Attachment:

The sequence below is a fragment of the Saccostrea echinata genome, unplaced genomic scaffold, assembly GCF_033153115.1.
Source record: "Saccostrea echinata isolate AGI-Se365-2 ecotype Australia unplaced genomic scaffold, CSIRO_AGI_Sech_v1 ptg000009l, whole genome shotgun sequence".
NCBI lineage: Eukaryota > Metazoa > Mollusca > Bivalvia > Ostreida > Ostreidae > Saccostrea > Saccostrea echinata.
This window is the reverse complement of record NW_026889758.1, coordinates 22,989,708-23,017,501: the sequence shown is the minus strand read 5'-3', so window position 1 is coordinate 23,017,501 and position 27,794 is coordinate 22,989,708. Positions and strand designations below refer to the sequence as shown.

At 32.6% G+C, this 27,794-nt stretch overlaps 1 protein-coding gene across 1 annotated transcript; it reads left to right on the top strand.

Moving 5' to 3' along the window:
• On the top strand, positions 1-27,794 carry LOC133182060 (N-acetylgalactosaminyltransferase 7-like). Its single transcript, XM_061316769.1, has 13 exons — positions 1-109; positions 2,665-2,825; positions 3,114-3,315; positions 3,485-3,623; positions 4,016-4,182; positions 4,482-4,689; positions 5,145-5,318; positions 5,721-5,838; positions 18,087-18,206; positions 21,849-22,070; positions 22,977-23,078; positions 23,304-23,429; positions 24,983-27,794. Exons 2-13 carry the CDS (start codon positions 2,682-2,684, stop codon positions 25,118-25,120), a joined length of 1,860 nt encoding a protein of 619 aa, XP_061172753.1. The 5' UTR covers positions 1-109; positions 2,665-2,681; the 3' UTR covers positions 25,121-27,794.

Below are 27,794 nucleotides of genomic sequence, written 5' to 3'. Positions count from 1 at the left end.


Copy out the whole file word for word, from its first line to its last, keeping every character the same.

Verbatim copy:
The sequence below is a fragment of the Saccostrea echinata genome, unplaced genomic scaffold, assembly GCF_033153115.1.
Source record: "Saccostrea echinata isolate AGI-Se365-2 ecotype Australia unplaced genomic scaffold, CSIRO_AGI_Sech_v1 ptg000009l, whole genome shotgun sequence".
NCBI lineage: Eukaryota > Metazoa > Mollusca > Bivalvia > Ostreida > Ostreidae > Saccostrea > Saccostrea echinata.
This window is the reverse complement of record NW_026889758.1, coordinates 22,989,708-23,017,501: the sequence shown is the minus strand read 5'-3', so window position 1 is coordinate 23,017,501 and position 27,794 is coordinate 22,989,708. Positions and strand designations below refer to the sequence as shown.

At 32.6% G+C, this 27,794-nt stretch overlaps 1 protein-coding gene across 1 annotated transcript; it reads left to right on the top strand.

Moving 5' to 3' along the window:
• On the top strand, positions 1-27,794 carry LOC133182060 (N-acetylgalactosaminyltransferase 7-like). Its single transcript, XM_061316769.1, has 13 exons — positions 1-109; positions 2,665-2,825; positions 3,114-3,315; positions 3,485-3,623; positions 4,016-4,182; positions 4,482-4,689; positions 5,145-5,318; positions 5,721-5,838; positions 18,087-18,206; positions 21,849-22,070; positions 22,977-23,078; positions 23,304-23,429; positions 24,983-27,794. Exons 2-13 carry the CDS (start codon positions 2,682-2,684, stop codon positions 25,118-25,120), a joined length of 1,860 nt encoding a protein of 619 aa, XP_061172753.1. The 5' UTR covers positions 1-109; positions 2,665-2,681; the 3' UTR covers positions 25,121-27,794.

Below are 27,794 nucleotides of genomic sequence, written 5' to 3'. Positions count from 1 at the left end.